Understanding Smart Grid interconnections, interfaces, and standards

06/11/2013


Setting standards 

  • The list is long on how ideas for standards are generated. Typically, engineers who implement technology:
  • Encounter hurdles to the interoperability of equipment in the form of physical or software compatibility
  • Run into a gap in established processes for how certain actions should be taken
  • In the implementation of an established standard, may find that an issue has been left unaddressed. 

The IEEE encompasses several dozen technical societies and groups, each of which has an interest in creating standards pertinent to its focus. Those interested in initiating a standard may form a working group to bring the matter to the attention of a technical society, which becomes the sponsor of the activity and then forwards the matter to the IEEE-Standards Association’s (IEEE-SA) New Standards Committee (NesCom) as a project authorization request, or PAR.

The members of the NesCom review the PAR to ensure that proper procedures have been followed and the originating group has offered a workable plan to complete the standards process within a reasonable timeframe. When the PAR is approved, it returns to the working group, which starts to create the draft of the standard. 

After a draft of the standard has been created, the document is ready for balloting. The working group creates a sponsor ballot pool composed of people who express interest and are registered with IEEE-SA as potential balloters for the specific topic. Essentially, this is the peer review process.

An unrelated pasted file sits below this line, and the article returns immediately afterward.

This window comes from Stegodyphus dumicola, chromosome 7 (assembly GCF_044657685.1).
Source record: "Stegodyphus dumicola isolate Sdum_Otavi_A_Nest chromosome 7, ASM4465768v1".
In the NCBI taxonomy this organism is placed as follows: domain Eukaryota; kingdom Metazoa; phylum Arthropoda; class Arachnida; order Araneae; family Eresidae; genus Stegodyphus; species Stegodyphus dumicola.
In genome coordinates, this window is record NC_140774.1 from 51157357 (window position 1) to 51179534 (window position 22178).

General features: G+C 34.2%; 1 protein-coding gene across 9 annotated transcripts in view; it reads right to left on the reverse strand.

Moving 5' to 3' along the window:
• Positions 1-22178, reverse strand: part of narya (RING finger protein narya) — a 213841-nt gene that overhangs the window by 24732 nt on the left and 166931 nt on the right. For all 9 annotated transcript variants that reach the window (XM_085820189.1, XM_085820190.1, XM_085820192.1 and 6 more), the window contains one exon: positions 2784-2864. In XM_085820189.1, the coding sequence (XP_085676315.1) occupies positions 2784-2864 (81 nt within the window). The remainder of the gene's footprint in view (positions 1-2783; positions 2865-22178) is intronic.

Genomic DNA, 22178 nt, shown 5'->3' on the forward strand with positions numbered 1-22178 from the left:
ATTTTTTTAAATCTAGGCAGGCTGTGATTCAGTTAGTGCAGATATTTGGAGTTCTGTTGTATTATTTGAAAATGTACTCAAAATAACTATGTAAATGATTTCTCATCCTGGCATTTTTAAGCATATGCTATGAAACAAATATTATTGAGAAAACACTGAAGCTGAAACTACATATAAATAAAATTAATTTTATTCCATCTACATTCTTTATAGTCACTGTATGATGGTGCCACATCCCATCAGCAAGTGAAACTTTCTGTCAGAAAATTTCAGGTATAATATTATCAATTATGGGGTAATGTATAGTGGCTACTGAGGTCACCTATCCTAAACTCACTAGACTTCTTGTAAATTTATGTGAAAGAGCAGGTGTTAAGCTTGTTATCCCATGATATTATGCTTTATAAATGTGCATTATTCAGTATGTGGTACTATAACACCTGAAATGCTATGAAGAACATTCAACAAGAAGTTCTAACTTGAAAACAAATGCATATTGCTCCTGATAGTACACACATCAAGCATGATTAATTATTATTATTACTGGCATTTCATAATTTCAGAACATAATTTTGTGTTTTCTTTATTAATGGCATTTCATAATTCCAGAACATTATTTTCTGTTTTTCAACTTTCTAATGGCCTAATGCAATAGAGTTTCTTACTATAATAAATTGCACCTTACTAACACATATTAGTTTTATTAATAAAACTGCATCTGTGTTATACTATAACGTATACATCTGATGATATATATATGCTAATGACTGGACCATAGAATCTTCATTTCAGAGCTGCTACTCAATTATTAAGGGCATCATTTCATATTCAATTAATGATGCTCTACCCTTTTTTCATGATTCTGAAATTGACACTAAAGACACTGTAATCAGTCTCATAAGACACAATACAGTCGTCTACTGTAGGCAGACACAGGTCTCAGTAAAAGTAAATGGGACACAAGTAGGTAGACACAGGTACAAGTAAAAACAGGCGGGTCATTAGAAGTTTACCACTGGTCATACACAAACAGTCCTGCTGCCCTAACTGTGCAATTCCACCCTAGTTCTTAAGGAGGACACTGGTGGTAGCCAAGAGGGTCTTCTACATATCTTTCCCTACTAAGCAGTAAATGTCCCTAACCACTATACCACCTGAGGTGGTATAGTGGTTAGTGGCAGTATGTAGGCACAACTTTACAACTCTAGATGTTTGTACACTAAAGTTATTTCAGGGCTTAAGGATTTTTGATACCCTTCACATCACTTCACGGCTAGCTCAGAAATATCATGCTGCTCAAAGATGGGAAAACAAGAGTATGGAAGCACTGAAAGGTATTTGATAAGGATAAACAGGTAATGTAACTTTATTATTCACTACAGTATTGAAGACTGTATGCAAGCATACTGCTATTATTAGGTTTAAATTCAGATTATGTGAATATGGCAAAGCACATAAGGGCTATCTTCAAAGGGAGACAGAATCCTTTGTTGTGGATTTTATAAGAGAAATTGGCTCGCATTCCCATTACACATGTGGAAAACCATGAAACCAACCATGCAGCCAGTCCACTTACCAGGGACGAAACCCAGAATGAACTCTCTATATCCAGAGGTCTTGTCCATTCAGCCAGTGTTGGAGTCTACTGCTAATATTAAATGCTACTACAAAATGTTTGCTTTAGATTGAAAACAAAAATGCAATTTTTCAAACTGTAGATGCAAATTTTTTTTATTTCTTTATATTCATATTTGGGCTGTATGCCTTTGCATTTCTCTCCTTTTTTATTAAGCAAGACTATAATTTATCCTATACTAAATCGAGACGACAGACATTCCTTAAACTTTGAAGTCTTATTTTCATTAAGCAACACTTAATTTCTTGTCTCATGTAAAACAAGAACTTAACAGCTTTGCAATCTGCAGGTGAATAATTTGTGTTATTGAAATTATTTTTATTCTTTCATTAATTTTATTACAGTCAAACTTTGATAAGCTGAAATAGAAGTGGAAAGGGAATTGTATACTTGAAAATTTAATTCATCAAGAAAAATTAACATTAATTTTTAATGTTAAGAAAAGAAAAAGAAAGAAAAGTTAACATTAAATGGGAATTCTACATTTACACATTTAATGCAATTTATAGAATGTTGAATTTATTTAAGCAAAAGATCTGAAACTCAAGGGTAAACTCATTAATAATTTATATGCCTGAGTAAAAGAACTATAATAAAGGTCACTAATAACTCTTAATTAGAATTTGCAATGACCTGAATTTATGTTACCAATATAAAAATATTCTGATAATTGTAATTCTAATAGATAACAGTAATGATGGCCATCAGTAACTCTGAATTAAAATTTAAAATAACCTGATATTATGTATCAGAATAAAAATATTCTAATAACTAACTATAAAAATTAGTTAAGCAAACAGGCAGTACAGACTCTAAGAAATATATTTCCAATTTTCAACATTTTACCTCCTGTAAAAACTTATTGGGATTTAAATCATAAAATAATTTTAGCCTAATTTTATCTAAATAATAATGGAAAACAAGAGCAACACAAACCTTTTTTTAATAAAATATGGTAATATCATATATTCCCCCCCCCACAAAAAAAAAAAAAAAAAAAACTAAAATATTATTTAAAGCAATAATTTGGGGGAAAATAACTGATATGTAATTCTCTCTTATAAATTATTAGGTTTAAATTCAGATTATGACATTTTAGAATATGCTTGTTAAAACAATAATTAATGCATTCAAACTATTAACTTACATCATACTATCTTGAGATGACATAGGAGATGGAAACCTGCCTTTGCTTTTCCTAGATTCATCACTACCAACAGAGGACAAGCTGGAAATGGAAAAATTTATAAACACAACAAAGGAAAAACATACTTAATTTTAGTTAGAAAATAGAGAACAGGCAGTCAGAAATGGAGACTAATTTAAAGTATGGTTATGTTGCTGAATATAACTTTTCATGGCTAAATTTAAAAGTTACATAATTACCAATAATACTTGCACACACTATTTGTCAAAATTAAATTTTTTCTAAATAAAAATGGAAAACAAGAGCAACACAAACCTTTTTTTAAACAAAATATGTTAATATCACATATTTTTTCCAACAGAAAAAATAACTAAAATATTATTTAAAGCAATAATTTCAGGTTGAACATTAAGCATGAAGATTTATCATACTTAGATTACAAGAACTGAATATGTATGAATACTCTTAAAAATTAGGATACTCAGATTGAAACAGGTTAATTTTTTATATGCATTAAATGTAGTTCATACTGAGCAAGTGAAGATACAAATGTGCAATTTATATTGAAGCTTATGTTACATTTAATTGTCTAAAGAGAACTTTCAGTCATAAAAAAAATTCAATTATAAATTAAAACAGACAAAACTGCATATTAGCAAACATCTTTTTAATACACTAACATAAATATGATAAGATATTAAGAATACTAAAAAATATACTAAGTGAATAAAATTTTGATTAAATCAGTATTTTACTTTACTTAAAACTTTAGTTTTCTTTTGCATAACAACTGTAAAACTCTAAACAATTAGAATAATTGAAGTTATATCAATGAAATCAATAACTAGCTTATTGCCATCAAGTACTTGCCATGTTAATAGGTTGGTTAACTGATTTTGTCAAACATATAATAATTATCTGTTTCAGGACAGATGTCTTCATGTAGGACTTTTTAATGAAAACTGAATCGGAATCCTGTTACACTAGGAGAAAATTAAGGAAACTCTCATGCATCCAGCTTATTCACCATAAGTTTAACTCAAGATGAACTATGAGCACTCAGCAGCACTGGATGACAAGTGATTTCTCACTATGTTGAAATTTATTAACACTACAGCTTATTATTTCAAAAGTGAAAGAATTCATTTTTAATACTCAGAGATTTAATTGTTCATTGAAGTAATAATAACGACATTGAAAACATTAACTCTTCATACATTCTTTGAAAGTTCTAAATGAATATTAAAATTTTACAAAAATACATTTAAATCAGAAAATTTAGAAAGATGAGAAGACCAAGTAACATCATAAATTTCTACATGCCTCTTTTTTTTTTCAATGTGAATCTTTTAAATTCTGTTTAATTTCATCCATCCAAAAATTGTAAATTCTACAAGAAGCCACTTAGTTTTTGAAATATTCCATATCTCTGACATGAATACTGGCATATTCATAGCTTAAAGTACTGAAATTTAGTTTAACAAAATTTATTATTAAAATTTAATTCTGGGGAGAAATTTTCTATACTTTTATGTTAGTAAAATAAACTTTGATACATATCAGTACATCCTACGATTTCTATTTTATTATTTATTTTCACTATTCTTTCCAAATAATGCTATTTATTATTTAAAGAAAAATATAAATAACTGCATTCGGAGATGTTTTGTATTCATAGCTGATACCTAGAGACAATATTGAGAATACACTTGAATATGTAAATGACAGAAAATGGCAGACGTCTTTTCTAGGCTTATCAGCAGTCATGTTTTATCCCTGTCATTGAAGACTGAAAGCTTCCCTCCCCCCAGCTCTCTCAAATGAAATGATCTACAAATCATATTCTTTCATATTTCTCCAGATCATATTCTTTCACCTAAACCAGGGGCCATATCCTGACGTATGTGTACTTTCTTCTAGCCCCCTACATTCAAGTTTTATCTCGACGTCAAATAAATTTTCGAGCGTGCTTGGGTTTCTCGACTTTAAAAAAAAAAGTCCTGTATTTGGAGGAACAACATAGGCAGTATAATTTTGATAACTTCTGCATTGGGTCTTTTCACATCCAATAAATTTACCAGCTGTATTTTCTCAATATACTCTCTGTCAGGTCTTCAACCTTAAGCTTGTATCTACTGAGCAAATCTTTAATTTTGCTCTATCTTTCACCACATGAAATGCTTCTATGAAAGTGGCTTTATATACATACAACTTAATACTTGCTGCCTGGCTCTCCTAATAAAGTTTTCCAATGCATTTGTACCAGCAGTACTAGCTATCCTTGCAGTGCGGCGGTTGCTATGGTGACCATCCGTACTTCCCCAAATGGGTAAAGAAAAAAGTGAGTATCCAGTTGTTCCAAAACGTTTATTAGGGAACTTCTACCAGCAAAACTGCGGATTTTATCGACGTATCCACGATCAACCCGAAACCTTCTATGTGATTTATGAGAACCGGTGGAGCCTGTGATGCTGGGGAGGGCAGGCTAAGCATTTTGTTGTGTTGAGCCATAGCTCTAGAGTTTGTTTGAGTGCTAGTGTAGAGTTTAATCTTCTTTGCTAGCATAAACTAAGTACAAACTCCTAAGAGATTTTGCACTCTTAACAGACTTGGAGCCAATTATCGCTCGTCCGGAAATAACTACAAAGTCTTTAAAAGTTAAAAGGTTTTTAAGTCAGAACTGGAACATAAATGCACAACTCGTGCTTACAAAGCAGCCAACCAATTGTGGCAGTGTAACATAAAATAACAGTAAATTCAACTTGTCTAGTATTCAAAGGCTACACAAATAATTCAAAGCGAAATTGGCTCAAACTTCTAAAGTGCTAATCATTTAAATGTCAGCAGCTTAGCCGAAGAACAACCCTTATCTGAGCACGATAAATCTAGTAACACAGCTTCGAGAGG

After the sponsor ballot process is completed, the working group must address every comment. Then the working group attempts to build consensus behind the updated draft, first among its own membership in the resolution of the comments and then among members of the ballot pool.


Sciacca is president of SCS Consulting. He is an active senior member in the IEEE and the International Electrotechnical Commission (IEC) in the area of utility automation. He has more than 25 years of experience in the domestic and international electrical utility industries. Sciacca serves as the chair of two IEEE working groups that focus on cyber security for electric utilities: the Substations Working Group C1 (P1686) and the Power System Relay Committee Working Group H13 (PC37.240). Read his Insights on Power blog for more on this topic.


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